4 Indian-Americans charged with H-1B visa fraud in US
All four defendants are charged with conspiracy to commit visa fraud, false statements, mail fraud, obstruction of justice, and witness tampering and aiding and abetting these offences, the statement said.Updated: May 09, 2016 11:10 IST
Four Indian-Americans, including a couple from the Silicon Valley, have been charged in the US with conspiracy to commit H-1B visa fraud among other offences, federal prosecutors have said.
The couple -- Sunitha Guntipally, Venkat Guntipally – along with two others Pratap “Bob” Kondamoori and Sandhya Ramireddi were charged last week in a 33-count indictment filed last week alleging crimes in connection with the submission of fraudulent applications for H-1B specialty-occupation work visas.
According to the indictment, the four defendants allegedly used three California corporations to orchestrate the improper submission of more than one hundred H-1B visa applications.
In a statement, the US Attorney’s Office Northern District of California said the husband and wife team of Venkat and Sunitha from the Silicon Valley founded and owned DS Soft Tech and Equinett, two employment-staffing companies for technology firms.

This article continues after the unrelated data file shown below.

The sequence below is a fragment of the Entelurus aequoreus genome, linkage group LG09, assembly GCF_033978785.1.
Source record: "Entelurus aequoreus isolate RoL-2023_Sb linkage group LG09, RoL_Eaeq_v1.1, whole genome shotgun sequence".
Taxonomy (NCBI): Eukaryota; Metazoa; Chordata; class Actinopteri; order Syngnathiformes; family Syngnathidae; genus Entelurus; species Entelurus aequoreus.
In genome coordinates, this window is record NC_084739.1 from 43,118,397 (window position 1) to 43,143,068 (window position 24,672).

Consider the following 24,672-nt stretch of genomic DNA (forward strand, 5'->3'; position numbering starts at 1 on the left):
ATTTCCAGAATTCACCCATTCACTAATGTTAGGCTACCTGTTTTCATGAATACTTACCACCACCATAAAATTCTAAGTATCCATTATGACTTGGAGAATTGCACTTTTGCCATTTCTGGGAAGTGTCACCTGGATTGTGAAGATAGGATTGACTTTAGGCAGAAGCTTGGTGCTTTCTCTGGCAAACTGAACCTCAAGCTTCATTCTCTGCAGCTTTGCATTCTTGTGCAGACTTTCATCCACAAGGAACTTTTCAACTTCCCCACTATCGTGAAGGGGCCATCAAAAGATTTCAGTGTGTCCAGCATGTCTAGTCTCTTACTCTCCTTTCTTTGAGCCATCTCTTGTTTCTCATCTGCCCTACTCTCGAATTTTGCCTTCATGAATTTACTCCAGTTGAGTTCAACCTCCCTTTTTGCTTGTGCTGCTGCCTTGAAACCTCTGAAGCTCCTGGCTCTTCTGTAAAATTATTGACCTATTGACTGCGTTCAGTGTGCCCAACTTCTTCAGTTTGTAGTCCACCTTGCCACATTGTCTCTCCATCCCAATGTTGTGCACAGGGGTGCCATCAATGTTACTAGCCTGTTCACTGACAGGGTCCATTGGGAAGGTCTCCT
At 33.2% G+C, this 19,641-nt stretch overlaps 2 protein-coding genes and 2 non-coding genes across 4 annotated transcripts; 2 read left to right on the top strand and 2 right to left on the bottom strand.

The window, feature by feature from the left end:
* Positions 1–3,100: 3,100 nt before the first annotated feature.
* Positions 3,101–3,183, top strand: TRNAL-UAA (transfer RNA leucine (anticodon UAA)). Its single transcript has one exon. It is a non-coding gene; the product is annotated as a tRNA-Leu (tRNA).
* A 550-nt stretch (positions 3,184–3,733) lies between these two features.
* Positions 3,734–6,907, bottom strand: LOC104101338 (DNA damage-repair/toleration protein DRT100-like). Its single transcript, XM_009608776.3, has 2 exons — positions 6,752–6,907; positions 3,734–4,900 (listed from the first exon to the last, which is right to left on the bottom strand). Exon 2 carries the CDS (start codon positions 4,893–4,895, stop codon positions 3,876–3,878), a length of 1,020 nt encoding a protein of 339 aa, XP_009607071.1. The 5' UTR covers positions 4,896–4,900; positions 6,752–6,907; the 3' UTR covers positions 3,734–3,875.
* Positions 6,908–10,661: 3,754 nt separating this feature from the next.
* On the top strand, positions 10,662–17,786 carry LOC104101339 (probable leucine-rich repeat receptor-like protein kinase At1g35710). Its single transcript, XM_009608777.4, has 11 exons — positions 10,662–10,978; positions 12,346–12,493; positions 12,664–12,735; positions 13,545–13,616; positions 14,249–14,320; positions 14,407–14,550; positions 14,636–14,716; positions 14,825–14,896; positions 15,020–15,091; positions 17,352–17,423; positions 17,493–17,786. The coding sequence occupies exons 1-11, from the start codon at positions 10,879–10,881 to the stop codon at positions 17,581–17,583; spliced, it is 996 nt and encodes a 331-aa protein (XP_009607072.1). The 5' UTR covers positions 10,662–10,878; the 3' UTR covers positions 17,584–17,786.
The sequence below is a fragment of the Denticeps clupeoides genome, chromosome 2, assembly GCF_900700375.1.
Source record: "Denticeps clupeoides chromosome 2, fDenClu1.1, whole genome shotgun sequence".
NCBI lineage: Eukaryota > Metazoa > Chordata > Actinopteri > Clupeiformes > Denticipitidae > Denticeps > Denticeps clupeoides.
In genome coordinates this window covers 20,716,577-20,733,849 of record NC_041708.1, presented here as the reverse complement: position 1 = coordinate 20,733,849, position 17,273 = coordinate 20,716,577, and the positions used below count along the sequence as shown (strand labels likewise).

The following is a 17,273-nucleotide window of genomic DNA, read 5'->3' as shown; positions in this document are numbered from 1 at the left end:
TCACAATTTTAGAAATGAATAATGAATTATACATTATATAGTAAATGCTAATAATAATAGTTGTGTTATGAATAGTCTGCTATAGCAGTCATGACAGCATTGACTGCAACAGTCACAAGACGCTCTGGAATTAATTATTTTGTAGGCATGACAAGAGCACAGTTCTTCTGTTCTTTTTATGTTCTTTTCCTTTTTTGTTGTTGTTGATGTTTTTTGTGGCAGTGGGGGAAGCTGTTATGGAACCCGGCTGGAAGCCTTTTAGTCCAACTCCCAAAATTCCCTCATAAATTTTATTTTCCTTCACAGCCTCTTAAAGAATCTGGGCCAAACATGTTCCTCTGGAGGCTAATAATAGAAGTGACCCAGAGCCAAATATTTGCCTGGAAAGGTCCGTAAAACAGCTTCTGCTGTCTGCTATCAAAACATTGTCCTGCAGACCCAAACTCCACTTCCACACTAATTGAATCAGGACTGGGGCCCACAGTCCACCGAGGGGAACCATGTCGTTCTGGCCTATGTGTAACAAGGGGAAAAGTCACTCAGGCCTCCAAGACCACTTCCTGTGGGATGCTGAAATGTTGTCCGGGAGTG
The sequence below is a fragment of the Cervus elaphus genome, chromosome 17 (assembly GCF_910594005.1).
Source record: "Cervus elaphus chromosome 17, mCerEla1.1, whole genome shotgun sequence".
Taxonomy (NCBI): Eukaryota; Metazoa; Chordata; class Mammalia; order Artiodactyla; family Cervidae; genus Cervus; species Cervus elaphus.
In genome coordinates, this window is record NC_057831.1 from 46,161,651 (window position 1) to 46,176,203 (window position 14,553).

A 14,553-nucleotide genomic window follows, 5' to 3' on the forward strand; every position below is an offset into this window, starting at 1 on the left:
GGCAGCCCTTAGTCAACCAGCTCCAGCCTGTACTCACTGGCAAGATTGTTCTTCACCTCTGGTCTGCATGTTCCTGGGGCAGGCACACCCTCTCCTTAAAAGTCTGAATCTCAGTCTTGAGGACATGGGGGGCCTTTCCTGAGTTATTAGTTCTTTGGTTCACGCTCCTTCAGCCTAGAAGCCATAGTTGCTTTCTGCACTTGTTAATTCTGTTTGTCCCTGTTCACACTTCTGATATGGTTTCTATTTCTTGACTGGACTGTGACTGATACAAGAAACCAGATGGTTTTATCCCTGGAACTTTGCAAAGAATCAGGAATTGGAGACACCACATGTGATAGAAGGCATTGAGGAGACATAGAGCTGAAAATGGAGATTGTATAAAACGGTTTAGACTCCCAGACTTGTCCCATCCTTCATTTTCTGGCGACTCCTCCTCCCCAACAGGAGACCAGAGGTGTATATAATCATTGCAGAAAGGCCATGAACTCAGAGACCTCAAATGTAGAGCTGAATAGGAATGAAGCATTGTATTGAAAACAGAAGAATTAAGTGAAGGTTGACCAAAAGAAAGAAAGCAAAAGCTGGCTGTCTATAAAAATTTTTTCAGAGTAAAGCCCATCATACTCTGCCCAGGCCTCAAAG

Venkat served as the president and Sunitha as the vice president of both companies.
Kondamoori, of Nevada is alleged to be the founder and owner of SISL Networks and Kondamoori’s sister, Ramireddy of Pleasanton is alleged to have been the human resources manager and operations manager of all three companies.
All four defendants are charged with conspiracy to commit visa fraud, false statements, mail fraud, obstruction of justice, and witness tampering and aiding and abetting these offences, the statement said.
According to the indictment, they submitted to the government or caused to be submitted, H-1B visa application materials stating that the foreign workers named in the applications would be placed at specific companies in the US.
However, according to the indictment, those companies either did not exist or never intended to receive the foreign workers named in the defendants’ applications. Between 2010 and 2014, they submitted more than one hundred additional fraudulent petitions for foreign workers to be placed at other purported companies.
The indictment alleges that through their ownership, direction and control of DS Soft Tech and Equinett, the Guntipallys generated net profits from 2010 to 2014 of approximately $3.3 million and gross profits of approximately $17 million.